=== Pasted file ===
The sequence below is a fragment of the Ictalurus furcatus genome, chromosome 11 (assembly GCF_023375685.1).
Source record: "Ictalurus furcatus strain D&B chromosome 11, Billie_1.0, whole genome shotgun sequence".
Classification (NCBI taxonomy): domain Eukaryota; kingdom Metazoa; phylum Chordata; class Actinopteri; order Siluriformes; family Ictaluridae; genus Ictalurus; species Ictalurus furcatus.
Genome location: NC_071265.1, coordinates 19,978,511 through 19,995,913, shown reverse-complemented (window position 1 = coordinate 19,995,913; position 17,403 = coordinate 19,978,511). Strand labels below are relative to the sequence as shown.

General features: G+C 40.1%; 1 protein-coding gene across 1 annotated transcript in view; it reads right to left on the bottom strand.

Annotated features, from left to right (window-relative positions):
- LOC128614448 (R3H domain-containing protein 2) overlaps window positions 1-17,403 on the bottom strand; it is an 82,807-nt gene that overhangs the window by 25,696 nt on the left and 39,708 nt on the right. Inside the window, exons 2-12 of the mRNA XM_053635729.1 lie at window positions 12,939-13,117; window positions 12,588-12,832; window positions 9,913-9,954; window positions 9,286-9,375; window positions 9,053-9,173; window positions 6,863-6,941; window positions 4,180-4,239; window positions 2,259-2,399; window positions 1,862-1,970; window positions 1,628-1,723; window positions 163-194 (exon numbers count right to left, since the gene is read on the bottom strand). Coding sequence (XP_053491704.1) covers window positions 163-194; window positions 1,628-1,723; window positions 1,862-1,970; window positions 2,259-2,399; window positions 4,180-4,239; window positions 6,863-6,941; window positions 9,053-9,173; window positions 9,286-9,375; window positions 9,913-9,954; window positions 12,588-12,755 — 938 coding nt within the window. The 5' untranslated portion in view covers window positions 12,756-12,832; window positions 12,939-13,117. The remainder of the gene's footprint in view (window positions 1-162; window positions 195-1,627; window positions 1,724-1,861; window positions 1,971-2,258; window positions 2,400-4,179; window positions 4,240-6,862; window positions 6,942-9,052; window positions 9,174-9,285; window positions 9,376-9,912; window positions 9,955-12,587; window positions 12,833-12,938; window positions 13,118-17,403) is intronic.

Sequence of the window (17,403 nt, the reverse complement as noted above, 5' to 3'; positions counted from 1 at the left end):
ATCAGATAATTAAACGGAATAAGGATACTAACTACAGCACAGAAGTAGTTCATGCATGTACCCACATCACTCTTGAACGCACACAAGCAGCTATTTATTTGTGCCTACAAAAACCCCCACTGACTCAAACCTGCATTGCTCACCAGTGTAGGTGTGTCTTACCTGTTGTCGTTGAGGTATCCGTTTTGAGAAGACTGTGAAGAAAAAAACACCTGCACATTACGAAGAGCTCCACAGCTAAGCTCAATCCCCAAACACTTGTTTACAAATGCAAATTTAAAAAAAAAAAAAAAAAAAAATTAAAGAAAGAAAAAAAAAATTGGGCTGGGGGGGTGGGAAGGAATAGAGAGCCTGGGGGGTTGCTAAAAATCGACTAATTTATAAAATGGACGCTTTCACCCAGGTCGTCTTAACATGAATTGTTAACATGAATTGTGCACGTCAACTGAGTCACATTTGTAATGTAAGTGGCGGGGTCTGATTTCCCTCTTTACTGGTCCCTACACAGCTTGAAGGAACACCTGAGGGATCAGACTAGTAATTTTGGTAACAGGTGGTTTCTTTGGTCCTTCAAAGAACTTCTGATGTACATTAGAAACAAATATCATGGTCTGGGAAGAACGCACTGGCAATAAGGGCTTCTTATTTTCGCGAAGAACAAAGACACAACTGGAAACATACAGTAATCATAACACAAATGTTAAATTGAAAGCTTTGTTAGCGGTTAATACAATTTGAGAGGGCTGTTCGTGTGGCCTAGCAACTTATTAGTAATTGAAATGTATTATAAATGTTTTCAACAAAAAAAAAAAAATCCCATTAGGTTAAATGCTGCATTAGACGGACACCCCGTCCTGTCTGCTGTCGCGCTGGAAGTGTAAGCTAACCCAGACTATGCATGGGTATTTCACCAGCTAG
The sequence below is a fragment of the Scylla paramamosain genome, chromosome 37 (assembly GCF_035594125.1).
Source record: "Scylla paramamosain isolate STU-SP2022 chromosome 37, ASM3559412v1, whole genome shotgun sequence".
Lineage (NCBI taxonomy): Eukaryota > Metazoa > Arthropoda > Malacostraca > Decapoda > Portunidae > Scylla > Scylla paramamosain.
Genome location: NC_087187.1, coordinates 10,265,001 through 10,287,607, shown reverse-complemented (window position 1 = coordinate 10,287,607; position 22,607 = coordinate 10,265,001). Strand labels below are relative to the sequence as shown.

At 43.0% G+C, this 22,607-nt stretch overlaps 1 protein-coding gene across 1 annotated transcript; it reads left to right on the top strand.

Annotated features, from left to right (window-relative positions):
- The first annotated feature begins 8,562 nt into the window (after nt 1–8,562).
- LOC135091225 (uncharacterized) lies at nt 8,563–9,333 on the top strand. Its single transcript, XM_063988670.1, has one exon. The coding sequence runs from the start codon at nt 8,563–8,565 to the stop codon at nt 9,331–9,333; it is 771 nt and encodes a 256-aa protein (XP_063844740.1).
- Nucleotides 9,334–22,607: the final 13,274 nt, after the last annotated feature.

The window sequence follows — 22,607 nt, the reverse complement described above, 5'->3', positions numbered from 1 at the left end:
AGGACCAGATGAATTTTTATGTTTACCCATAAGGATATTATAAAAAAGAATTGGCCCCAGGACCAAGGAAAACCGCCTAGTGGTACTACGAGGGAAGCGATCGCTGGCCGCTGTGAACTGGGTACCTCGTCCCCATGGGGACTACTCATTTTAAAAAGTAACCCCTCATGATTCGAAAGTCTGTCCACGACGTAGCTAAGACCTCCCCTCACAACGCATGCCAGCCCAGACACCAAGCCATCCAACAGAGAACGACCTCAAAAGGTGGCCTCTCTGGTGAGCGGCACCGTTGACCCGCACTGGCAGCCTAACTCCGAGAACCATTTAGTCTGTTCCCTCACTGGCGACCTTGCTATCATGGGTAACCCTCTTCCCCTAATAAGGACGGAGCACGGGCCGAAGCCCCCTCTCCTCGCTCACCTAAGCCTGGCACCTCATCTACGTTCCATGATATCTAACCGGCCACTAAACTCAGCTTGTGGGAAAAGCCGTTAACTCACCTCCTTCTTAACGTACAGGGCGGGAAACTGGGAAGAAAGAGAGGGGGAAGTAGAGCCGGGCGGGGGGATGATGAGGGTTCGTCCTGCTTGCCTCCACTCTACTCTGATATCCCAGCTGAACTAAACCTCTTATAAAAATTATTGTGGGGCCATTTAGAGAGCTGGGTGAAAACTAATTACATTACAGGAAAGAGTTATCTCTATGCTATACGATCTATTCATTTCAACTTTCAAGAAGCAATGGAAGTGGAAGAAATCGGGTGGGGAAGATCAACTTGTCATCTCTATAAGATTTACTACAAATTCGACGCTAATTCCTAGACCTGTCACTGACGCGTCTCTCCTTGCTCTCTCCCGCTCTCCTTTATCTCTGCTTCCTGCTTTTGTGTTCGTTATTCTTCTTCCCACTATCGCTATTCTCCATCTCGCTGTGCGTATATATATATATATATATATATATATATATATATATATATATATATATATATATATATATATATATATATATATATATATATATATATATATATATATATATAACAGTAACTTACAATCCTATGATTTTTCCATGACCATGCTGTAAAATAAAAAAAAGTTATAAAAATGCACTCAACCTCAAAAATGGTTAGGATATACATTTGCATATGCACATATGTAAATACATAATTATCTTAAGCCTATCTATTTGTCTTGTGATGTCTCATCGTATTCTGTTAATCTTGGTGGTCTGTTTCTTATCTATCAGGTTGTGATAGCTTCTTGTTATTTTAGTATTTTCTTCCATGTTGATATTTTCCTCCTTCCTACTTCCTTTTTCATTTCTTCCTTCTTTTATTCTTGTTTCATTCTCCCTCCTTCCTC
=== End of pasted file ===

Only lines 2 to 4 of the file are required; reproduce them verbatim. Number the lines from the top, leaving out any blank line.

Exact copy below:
Source record: "Ictalurus furcatus strain D&B chromosome 11, Billie_1.0, whole genome shotgun sequence".
Classification (NCBI taxonomy): domain Eukaryota; kingdom Metazoa; phylum Chordata; class Actinopteri; order Siluriformes; family Ictaluridae; genus Ictalurus; species Ictalurus furcatus.
Genome location: NC_071265.1, coordinates 19,978,511 through 19,995,913, shown reverse-complemented (window position 1 = coordinate 19,995,913; position 17,403 = coordinate 19,978,511). Strand labels below are relative to the sequence as shown.